Risk assessment is the cornerstone of credit risk origination, valuation, surveillance, management, and reporting processes regularly performed by risk practitioners at financial and non-financial corporations. At S&P Global Market Intelligence, the Credit Analytics suite allows you to assess credit risk of multiple counterparties in a holistic way, leveraging the speed, scalability, and power of statistical models.
The assessment “philosophy” sits on a continuous spectrum between two stylized extremes:
- Point in Time (PiT): in which the model seeks to capture the dependence of risk on the business cycle by using a daily-updated market-driven signal; a consequence of such an approach is that during an economic downturn there is a general tendency of migration towards worse credit scores;
- Through the Cycle (TtC): in which the model outputs a long-term and stable risk estimate, independent of the business cycle.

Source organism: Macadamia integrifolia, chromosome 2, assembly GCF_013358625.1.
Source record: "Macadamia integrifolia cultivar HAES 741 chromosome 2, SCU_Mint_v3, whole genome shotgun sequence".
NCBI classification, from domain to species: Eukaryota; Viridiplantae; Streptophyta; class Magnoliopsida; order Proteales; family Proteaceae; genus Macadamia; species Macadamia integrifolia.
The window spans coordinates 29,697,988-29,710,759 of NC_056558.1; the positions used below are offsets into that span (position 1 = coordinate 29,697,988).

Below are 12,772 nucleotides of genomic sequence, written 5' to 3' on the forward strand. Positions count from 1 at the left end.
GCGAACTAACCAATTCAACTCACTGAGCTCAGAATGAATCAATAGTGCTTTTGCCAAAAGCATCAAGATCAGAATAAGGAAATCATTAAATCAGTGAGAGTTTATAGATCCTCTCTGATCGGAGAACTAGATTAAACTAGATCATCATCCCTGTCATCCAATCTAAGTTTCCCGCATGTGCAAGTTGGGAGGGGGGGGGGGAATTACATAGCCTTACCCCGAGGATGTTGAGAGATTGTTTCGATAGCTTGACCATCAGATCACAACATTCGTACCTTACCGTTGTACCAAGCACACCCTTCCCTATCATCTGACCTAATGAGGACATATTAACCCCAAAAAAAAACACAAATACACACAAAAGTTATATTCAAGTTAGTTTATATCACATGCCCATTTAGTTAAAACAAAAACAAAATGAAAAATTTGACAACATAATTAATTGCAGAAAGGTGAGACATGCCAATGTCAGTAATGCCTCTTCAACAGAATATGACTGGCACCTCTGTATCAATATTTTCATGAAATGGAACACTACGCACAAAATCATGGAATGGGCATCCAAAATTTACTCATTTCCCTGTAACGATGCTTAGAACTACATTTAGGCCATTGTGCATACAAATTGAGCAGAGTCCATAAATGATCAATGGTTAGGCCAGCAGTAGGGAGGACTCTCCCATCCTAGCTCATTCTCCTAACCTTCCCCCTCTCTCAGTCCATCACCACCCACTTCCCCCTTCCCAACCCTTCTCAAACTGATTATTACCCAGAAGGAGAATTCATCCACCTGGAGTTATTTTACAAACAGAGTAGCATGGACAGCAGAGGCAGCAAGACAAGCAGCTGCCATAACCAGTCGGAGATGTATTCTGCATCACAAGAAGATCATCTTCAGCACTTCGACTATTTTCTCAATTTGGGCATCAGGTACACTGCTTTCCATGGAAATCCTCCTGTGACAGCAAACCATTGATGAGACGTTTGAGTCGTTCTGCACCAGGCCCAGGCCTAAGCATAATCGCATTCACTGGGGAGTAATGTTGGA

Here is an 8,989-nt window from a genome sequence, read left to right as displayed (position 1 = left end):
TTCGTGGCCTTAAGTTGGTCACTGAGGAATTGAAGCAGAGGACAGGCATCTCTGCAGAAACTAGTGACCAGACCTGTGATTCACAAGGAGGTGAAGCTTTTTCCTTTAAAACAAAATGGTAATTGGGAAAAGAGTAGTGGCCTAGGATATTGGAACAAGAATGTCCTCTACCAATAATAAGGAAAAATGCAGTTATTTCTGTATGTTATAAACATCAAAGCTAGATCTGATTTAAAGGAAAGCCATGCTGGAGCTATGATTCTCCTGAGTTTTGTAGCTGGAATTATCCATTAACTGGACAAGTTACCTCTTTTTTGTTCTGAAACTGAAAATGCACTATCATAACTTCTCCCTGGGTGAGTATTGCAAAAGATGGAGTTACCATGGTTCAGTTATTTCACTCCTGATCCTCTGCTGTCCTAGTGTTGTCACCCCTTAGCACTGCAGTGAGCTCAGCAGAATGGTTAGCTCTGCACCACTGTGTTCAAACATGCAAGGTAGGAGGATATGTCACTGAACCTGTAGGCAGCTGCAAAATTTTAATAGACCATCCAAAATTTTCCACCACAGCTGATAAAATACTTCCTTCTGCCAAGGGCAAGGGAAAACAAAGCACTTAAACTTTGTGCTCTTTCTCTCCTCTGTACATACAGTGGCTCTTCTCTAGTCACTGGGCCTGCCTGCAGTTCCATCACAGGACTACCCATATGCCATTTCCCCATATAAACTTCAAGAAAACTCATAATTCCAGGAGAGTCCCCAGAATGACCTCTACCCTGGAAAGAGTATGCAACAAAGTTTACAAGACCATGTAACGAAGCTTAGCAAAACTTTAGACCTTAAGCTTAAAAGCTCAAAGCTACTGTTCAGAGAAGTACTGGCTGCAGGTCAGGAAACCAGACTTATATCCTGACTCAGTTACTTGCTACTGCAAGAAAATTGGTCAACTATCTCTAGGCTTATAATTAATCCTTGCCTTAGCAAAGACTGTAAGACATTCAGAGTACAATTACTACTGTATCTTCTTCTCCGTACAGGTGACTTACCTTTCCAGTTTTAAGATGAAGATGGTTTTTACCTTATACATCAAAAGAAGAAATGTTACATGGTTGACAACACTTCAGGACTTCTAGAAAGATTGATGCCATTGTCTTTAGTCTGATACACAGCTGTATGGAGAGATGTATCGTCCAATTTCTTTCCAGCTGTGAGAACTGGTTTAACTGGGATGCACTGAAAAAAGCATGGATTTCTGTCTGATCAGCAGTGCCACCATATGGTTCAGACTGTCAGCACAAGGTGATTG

A risk management “toolkit” cannot be considered complete without a tool that allows the analyst to explore how future economic scenarios may impact credit risk from a systematic point of view. There is, in fact, a well-known link between business cycle and credit cycle, and ignoring this relationship can otherwise prove costly during periods of economic expansion, or even fatal, during severe recessions, as the latest global financial crisis has bitterly reminded investors. The Macro-Scenario (statistical) model represents the latest addition to the Credit Analytics suite, and enables risk managers and analysts to gauge how a firm’s credit risk may change across both user-defined and pre-defined forward-looking scenarios, based on a set of macro-economic factors. The model can be used as a tool to support expected credit loss calculations required by the new accounting standards (IFRS9 and CECL ) that will become active globally between 2018 and 2021.
 Bank of England, Prudential Regulatory Authority: “Credit risk: internal ratings based approaches”, (CP4/13 - March 2013).
 For example, S&P Global Market Intelligence’s Probability of Default Model Market Signals.
 For example, S&P Global Market Intelligence’s CreditModelTM 2.6.
 See, for example, “Credit Cycles and their role for Macro-Prudential Policy”, November 2011 (European Banking Federation) available here.
 IFRS and CECL stand for International Financial Accounting Standard and Current Expected Credit Loss, respectively.